Eduardo Rodriguez would seem to be the top priority. He’s eligible for free agency after the 2021 season and a team thin on pitching can’t afford to lose one of their best starters. There’s some risk in locking up E-Rod after he sat out this entire season while recovering from a heart condition brought on by COVID-19. He’s expected to be ready for next season but both sides might want to wait and see how he responds to ramping up baseball activities before sitting down at the negotiating table.

Rafael Devers will be arbitration-eligible for the first time this offseason and remains under club control through the 2023 season. An extension that buys out his arbitration years plus at least one year of free agency creates cost certainty for both sides. Devers would likely earn a bit more over the next few years than he would through the arbitration process but the deal could end up being a bargain for the team if he continues to emerge as a star player. Delaying his opportunity to test free agency benefits the team and even as Devers begins to get more expensive on a back-loaded deal, his salary for luxury tax purposes would remain reasonable.

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Alex Verdugo is another cornerstone of the team’s future. He’s not arbitration-eligible until 2022 and under control through 2024. Verdugo has only spent one shortened season in Boston but he adapted quickly to his new home. There’s less urgency to discuss an extension so it might be safer to wait and see how he fits in over a full season. If Verdugo is interested and the sides can find a deal that works, we can’t rule it out though. The prize of the Betts deal is expected to be a big part of this team’s future either way.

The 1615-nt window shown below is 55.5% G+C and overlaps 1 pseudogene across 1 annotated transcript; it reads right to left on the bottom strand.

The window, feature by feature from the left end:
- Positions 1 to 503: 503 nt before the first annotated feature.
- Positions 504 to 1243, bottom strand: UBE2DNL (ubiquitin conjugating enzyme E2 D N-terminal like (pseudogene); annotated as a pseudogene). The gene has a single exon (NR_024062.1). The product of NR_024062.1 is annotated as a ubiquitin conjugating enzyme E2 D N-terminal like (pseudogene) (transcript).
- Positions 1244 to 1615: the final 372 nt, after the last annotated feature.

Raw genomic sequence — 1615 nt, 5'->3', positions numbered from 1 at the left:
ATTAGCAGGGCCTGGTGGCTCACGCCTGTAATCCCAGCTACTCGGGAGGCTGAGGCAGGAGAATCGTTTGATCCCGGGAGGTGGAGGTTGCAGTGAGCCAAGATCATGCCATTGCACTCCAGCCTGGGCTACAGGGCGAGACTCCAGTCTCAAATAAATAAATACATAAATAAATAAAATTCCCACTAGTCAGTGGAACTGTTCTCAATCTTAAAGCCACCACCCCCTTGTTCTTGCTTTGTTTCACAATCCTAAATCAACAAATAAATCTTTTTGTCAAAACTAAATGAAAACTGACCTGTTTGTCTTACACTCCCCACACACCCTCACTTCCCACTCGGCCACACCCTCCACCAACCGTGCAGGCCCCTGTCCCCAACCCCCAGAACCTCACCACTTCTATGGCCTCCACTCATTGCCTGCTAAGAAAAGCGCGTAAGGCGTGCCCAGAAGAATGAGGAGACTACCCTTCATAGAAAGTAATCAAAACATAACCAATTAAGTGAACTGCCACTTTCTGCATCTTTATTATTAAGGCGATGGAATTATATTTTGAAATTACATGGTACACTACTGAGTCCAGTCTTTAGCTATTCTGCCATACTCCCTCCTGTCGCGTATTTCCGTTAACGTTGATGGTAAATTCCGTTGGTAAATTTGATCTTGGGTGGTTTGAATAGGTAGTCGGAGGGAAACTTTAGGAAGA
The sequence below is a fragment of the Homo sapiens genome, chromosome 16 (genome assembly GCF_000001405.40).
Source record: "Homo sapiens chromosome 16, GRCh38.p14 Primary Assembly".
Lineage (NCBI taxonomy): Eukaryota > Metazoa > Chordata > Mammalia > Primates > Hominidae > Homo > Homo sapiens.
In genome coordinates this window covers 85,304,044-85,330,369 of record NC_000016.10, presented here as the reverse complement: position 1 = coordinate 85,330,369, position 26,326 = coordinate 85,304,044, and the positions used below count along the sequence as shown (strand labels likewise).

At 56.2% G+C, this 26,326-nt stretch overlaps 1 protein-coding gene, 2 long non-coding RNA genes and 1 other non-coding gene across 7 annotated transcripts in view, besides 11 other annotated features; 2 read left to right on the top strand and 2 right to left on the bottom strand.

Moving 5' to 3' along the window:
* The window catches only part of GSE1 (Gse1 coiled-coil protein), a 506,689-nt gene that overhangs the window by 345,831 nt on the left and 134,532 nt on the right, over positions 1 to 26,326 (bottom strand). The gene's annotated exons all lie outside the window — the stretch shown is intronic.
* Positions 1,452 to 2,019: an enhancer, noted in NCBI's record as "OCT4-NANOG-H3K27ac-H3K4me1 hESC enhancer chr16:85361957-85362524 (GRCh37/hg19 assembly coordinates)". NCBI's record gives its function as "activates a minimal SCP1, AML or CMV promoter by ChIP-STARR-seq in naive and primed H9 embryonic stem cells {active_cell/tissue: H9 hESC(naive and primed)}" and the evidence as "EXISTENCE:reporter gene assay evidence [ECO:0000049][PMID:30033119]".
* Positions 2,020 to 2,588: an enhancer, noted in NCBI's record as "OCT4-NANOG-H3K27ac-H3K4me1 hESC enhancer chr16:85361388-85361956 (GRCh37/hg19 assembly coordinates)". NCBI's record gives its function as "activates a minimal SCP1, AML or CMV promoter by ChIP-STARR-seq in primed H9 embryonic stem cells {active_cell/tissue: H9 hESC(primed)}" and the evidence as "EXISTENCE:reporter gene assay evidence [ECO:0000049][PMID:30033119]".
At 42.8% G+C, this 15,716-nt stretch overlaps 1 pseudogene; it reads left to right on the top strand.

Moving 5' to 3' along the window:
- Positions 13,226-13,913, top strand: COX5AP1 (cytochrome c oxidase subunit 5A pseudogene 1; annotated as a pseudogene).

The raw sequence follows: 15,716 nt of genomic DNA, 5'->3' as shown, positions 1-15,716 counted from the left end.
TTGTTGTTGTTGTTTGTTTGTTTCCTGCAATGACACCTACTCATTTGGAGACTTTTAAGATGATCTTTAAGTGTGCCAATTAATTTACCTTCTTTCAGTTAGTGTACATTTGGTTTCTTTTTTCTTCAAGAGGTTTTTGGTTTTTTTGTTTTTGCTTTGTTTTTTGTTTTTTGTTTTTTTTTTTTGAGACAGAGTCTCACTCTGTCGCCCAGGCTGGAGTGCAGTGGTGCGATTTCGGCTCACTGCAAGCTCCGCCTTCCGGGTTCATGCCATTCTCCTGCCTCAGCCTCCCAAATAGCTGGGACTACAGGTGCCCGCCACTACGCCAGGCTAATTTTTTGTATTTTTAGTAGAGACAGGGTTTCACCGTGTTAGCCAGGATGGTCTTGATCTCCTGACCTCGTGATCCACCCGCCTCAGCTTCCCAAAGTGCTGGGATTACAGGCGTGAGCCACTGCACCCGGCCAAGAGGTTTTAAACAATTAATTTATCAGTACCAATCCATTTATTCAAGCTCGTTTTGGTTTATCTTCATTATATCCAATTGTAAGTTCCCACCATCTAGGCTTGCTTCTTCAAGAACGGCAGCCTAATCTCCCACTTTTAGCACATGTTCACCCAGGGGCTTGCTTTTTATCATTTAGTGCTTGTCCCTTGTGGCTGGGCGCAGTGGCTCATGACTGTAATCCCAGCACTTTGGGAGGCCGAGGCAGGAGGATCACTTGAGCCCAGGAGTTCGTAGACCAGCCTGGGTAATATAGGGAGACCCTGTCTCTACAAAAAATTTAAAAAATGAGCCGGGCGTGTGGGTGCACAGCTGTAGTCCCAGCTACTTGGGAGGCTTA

The situation is quite a bit different for J.D. Martinez but there’s a scenario that could make sense for both sides if he opts out of his contract. The expectation is that he will opt-in considering his poor season and the uncertain free-agent market in this COVID-19 climate.

However, Martinez could opt out with the intention of signing a new deal with the Red Sox. Boston might be able to sign him for slightly cheaper than the $19.35 million per year he’s owed in each of the next two seasons while tacking on another year or two. Even if he’s not willing to take a pay cut, a new deal could keep him in Boston longer while reducing his luxury tax hit from the $23.75 million he accounts for on his current contract.

With the Red Sox resetting the luxury tax penalties this year, now is the perfect opportunity to extend key players. Ownership has expressed a willingness to spend again so paying a bit more in 2021 when the tax penalties would be minimal would be a wise move if it saves them in the long run.

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Extension negotiations are a two-way street. The players need to be willing to take a deal that might limit their potential future earnings in order to lock in the security of a long-term contract. It’s not the right move for everyone but if any of their cornerstone pieces are willing to talk about it, Bloom’s door appears to be open.